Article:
Culture At Large

Risky

David Ker

If Lent is the time for doing without, Eastertide is the time to try something new. We’re living in a new kingdom. A spirit of new life and restless growth is upon us. I’m going to propose an experiment as you approach Pentecost. Try some new spiritual gifts. We find out what we’re gifted at by trial and error. And because the gifts do not exist outside of community that means that you must often be seen as foolish by those that you are closest to. One of my most vivid memories from college was a small group of us in the church late in the evening praying and worshiping. We tried different spiritual gifts. Someone who had never spoken in tongues tried to do it. Someone else tried to prophecy. It was awkward, vulnerable and holy.

Faith is not just a quiet trust but can also be a terrifying display of courage. It’s fine to sing, “I believe in Jesus!” But what about those sick that need healing? And the spiritually troubled that need liberation? Our religion is boring because we are too timid. Our personal timidity has corporate effects. We are the Body of Christ and our diversity is a strength if different gifts are recognized, practiced and nurtured. As a lifelong Assemblies of God member, I confess that I am terrible at speaking in tongues. I can do it if I’m forced. And sometimes (usually when I’m scared speechless) I do pray in tongues. But it is certainly not my gift. I have a gift for teaching. My dream job would be Sunday School teacher. But in my denomination we have often been guilty of making tongues the entrance fee to earn your badge in an exclusive club. A young man at the Bible college here in Mozambique stutters when he preaches but sings like an angel. I am praying that he will be recognized for the spiritual gift he has and not rejected for the one he lacks.

Spiritual gifts are diverse by nature and like gifts they are especially selected for each person with care. Today is my daughter’s birthday. Everyone in the family has picked out something special for her, knowing her likes and interests and abilities. God is like that when he gives you a spiritual gift. He knows you very well. He created you and his gift for you is ideally suited to you.

But, how to discover your gift? You might begin with some research. Read 1 Corinthians 12-14, the key verse is this:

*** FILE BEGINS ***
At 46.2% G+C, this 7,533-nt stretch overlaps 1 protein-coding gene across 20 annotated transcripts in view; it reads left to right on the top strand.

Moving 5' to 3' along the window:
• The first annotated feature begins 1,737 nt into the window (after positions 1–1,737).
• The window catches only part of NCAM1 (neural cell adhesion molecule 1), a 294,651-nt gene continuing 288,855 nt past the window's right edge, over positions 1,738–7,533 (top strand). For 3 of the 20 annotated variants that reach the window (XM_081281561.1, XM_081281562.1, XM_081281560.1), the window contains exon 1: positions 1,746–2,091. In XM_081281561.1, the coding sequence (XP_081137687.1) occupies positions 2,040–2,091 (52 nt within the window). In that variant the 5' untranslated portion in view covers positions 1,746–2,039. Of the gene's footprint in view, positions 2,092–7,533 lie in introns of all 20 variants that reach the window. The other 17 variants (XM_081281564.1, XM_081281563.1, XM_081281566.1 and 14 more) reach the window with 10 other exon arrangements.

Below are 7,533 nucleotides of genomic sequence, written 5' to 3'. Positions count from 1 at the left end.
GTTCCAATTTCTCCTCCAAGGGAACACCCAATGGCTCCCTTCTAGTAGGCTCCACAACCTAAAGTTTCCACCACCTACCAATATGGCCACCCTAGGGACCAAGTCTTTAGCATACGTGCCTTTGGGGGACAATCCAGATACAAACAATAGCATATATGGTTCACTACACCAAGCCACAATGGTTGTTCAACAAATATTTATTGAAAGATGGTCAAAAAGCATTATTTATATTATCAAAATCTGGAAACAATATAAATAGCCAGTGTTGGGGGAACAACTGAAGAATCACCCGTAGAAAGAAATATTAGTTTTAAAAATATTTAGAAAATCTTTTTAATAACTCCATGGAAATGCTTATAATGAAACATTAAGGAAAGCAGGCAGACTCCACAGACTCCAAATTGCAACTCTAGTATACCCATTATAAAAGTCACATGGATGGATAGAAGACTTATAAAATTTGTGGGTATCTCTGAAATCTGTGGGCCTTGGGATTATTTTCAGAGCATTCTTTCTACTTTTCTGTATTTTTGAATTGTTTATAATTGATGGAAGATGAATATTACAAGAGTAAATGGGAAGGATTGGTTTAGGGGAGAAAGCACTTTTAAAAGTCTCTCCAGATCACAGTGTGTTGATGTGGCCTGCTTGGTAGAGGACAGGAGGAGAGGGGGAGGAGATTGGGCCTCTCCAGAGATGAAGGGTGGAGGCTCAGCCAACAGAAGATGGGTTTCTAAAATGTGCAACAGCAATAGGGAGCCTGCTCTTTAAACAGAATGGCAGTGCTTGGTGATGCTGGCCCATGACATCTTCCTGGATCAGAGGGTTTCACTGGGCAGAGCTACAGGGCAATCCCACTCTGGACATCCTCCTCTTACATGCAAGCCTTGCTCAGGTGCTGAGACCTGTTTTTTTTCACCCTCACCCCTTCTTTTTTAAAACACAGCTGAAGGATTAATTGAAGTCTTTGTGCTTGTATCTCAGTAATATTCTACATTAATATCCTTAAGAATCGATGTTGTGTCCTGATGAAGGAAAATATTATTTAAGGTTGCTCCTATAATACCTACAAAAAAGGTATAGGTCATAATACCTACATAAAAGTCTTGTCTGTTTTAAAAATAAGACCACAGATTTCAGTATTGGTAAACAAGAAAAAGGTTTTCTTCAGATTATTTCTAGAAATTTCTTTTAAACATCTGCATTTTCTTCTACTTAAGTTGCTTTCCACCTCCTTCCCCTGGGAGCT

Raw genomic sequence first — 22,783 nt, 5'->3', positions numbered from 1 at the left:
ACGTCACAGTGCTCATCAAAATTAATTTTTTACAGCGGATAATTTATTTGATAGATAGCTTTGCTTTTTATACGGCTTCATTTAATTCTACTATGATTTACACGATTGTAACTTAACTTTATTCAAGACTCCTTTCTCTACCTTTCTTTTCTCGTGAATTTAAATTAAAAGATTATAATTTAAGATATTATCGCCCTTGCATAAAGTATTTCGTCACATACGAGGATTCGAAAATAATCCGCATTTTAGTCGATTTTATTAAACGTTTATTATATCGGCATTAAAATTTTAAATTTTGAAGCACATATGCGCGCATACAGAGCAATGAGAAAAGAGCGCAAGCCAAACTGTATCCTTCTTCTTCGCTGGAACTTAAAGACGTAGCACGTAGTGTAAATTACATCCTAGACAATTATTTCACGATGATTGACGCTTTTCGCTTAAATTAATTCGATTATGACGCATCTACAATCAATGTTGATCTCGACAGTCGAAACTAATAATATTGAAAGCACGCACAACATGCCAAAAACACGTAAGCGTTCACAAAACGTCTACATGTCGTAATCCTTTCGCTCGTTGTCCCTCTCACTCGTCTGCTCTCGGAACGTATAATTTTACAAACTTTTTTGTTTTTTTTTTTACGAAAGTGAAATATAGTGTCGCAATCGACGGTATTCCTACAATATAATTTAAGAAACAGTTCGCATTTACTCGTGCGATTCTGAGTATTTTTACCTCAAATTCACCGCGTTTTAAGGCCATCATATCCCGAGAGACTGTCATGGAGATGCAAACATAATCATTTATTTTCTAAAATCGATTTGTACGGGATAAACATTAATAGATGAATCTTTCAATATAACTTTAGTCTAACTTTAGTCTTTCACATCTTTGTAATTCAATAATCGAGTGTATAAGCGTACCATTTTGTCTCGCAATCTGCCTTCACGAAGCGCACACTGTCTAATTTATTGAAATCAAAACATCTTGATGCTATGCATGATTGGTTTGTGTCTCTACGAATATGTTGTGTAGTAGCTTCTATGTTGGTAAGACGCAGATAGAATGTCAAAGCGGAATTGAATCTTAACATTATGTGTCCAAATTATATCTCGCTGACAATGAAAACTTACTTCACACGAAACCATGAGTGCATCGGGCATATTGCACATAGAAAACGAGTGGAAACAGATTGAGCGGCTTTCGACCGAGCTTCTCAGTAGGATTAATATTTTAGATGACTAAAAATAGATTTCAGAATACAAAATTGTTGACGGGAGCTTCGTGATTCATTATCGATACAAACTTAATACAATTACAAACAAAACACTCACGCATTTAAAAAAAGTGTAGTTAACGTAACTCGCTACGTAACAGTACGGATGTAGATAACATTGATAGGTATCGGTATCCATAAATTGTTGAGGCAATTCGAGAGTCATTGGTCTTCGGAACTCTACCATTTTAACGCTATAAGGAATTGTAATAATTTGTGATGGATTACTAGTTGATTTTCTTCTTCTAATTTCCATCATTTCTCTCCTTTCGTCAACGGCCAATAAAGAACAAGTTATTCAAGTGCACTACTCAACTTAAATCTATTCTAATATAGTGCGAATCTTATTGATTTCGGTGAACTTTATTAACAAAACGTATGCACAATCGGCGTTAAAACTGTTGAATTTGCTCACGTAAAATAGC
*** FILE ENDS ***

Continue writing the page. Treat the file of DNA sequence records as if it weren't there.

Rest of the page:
Well, my brothers and sisters, let's summarize what I am saying. When you meet, one will sing, another will teach, another will tell some special revelation God has given, one will speak in an unknown language, while another will interpret what is said. But everything that is done must be useful to all and build them up in the Lord. (1 Cor. 14:26, NLT)
Another good place to look is the “words in red.” What were the things that Jesus said his disciples would do because he was returning to the Father and sending the Holy Spirit? Read this and ask yourself if you believe it:
Believe me when I say that I am in the Father and the Father is in me; or at least believe on the evidence of the miracles themselves. I tell you the truth, anyone who has faith in me will do what I have been doing. He will do even greater things than these, because I am going to the Father. And I will do whatever you ask in my name, so that the Son may bring glory to the Father. You may ask me for anything in my name, and I will do it. (John 14:11-14, NIV)
And for a secular resource on giftedness try the StrengthsFinder Index. While the Myers Briggs Type Indicator can tell you how you’re different from others, StrengthsFinder helps you understand what you’re good at. See here for an interesting discussion of the correlation between the two tests: Strengths Finder/MBTI correlation.

There is a man in our village who is mentally ill, or demonically possessed, or something. Whatever it is, he’s deeply troubled and lives a filthy beggarly existence. I keep thinking that instead of giving him a coin or a handful of beans that I should lay hands on him and pray for his liberation. But frankly I’m scared. It’s risky and uncomfortable. Do you have something risky like that that you’re feeling you should do but aren’t because you’re afraid of failure or embarrassment? Perhaps discovering our gifts requires a risk-taking faith.

Topics: Culture At Large, Theology & The Church, Faith, The Church